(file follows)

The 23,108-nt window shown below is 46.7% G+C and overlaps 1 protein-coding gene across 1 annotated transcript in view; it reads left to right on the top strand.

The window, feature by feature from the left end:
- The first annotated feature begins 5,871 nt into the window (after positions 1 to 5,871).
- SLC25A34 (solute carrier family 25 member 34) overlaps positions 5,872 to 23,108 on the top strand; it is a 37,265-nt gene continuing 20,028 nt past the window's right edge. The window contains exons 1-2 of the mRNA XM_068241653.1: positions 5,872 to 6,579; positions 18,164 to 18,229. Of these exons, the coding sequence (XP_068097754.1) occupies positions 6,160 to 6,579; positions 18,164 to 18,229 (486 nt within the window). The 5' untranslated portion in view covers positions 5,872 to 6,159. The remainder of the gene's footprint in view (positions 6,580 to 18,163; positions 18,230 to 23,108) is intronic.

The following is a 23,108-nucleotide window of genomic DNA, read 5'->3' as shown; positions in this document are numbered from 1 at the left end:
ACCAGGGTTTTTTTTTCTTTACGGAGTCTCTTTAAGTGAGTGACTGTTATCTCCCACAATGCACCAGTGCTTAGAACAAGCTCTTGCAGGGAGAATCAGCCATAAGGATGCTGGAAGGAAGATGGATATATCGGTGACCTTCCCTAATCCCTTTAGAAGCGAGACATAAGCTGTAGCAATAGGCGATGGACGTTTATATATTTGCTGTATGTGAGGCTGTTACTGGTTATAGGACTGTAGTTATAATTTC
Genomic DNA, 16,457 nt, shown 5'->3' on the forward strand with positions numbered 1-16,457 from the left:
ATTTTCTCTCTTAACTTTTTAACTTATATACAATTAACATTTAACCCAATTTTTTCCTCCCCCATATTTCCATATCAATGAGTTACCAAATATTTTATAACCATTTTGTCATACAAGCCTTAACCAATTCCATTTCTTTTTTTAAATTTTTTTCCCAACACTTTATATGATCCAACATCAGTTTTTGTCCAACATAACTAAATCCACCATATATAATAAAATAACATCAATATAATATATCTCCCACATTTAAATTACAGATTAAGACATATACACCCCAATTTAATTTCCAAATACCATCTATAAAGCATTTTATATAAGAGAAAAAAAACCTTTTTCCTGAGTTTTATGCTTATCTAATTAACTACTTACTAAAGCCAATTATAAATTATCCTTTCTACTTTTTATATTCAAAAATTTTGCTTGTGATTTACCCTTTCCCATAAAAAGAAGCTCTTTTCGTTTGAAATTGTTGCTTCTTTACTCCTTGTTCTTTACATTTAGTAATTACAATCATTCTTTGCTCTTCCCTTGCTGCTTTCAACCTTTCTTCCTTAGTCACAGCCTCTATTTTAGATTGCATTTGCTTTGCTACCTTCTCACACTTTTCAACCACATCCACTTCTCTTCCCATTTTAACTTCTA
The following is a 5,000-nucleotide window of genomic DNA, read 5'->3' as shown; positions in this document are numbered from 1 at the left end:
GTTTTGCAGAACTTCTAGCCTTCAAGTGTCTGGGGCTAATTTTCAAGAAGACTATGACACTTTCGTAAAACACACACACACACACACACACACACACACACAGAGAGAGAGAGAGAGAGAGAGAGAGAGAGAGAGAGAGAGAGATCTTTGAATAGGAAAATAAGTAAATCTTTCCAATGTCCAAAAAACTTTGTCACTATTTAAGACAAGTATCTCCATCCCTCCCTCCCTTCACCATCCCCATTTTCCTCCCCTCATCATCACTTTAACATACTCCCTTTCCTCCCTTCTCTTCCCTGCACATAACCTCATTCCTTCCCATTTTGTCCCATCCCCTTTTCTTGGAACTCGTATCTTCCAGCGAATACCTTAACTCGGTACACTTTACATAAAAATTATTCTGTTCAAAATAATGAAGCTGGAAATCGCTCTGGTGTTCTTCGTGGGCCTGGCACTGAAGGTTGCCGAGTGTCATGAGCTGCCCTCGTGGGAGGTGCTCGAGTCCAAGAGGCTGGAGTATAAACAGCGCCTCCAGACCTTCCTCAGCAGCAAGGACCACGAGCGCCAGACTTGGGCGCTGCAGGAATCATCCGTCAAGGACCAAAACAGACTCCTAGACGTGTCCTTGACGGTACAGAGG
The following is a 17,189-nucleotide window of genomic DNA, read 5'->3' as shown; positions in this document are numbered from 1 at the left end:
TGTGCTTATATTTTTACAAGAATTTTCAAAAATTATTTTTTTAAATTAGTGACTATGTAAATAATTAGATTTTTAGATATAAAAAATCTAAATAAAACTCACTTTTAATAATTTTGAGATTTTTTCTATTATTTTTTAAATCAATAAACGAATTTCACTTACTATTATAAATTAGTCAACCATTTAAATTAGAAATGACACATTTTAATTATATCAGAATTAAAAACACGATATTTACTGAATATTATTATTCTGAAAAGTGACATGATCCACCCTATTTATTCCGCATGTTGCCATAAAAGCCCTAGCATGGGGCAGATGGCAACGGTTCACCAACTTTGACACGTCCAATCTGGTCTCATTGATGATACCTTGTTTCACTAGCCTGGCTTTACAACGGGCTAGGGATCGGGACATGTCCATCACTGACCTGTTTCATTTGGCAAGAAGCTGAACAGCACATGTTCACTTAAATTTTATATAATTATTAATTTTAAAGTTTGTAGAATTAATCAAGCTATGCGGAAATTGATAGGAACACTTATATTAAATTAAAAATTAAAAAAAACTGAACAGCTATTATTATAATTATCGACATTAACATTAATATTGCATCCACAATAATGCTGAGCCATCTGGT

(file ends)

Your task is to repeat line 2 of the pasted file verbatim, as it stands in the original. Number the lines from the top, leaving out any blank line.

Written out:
The window, feature by feature from the left end: